14) What do you want readers to get out of reading your books?
I want to provide them with an entertaining story that they struggle to put down. I want them to be thinking about the characters when they’re not reading. I want them to step out of reality for a little while and get lost in someone else’s emotional and physical adventures.
ii)  Do you have an overall premise/message/theme that guides your stories?
The overall message for the Time Spirit Trilogy is about breaking free. As Gemma walks this journey throughout the books she is learning to fight for what she wants and ultimately gain her freedom.
Each book has a main theme that drove me through the stories…
Golden Blood – hope
Black Blood – betrayal
Pure Blood – sacrifice
5) Your trilogy has elements of time travel in it.
i) Have you always been fascinated with time travel.
Yes – I love history. The idea of being able to travel back and see it with my own eyes is tantalizing.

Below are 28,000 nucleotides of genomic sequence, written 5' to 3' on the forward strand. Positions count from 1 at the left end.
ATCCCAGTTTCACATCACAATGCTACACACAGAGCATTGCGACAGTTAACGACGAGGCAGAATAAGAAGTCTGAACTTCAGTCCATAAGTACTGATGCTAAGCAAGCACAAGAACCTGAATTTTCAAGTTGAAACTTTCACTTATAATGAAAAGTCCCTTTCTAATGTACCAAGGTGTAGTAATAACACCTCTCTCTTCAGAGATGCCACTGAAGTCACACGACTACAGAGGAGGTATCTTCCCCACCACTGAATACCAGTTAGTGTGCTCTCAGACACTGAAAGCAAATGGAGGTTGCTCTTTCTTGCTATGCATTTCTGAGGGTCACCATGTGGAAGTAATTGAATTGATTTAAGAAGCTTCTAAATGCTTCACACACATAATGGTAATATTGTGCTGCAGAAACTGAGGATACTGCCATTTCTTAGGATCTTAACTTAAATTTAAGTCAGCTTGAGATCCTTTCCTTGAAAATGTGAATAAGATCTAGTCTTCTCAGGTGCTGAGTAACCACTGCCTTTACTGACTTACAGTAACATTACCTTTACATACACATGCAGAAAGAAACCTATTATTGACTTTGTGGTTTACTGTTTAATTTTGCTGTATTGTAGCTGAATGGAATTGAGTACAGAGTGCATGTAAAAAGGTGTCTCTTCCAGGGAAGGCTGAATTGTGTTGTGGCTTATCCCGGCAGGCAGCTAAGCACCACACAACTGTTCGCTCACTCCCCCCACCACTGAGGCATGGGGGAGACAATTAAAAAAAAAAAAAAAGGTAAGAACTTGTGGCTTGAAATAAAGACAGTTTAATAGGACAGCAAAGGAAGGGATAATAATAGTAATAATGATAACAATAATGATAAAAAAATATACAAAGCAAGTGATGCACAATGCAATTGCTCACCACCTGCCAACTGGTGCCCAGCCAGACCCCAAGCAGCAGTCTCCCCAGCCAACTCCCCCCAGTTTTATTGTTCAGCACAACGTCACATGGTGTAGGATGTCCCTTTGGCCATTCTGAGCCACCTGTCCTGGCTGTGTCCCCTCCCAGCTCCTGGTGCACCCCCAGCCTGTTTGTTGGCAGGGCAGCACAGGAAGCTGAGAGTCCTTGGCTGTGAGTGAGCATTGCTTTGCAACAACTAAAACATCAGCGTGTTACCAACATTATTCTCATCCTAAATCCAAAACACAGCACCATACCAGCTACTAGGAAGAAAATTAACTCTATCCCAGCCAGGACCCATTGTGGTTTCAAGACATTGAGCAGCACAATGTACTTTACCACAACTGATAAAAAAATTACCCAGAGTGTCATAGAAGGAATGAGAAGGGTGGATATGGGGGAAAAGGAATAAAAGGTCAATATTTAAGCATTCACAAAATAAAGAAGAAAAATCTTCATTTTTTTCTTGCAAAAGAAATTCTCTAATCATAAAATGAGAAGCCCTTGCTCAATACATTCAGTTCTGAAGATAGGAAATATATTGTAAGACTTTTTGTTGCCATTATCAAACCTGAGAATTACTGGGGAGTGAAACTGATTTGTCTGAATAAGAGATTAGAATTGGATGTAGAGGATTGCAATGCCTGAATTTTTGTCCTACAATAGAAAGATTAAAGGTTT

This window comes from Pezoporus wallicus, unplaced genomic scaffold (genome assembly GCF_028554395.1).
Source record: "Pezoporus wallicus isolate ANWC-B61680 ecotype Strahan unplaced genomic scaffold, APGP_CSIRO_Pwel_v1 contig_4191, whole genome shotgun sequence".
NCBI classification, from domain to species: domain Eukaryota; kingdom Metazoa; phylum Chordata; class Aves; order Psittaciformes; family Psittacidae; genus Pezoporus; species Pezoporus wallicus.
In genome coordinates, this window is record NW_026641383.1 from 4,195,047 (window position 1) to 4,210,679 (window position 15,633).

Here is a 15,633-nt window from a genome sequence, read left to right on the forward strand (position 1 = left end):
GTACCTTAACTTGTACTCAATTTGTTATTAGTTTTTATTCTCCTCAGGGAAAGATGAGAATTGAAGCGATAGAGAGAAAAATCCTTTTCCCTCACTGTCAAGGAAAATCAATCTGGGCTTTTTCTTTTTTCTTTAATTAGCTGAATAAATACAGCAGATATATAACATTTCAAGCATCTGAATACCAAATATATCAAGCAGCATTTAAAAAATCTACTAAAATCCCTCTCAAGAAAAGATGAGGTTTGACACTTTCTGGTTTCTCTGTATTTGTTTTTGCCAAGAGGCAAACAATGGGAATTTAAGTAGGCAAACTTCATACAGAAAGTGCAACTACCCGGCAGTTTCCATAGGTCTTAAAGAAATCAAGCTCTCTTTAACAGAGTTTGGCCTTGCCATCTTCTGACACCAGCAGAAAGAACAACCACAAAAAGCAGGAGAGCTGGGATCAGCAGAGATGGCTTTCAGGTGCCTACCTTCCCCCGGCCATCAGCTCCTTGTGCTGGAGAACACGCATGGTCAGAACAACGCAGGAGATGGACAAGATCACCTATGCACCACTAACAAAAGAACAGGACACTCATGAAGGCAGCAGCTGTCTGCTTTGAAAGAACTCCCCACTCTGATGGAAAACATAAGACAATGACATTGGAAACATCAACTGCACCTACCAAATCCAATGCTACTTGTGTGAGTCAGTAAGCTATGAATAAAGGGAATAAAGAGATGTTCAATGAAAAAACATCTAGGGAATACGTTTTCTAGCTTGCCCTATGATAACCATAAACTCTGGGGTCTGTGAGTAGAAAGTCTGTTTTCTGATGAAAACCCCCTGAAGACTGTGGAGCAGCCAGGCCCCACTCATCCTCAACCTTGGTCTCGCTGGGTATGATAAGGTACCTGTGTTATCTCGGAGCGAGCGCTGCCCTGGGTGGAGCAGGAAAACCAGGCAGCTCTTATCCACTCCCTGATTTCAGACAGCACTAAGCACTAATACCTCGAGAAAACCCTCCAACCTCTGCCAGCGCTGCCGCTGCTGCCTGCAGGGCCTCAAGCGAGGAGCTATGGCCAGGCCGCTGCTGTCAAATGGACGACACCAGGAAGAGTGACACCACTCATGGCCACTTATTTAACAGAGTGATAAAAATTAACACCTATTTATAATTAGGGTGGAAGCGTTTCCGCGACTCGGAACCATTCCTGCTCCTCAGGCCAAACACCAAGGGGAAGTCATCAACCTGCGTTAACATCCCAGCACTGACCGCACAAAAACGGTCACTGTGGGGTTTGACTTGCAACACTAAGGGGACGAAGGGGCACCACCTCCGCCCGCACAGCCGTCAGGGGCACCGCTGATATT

ii) What other time travel stories, if any,  have inspired your own trilogy?
To be honest, I haven’t read many time travel stories. I quite like that I haven’t, because it means all my ideas were fresh to me. In saying that, I have seen a few time travel movies I enjoyed like, Timeline and of course the Back To the Future series (how old am I?)
16) Do you have a favourite out of the three books of your trilogy and why?
Black Blood is my favourite. I’m not even sure why. I just really love Gemma’s journey through that book. I feel like she really starts to come into her own and discover the strength she has buried deep down inside her.
ii) Do you have a favourite character from the trilogy? Who is it and why?
I love Gabe. I don’t want to say too much, because of spoilers, but Gabe is the coolest guy. He’s calm, relaxed… a brilliant contrast to all of Gemma’s turmoil.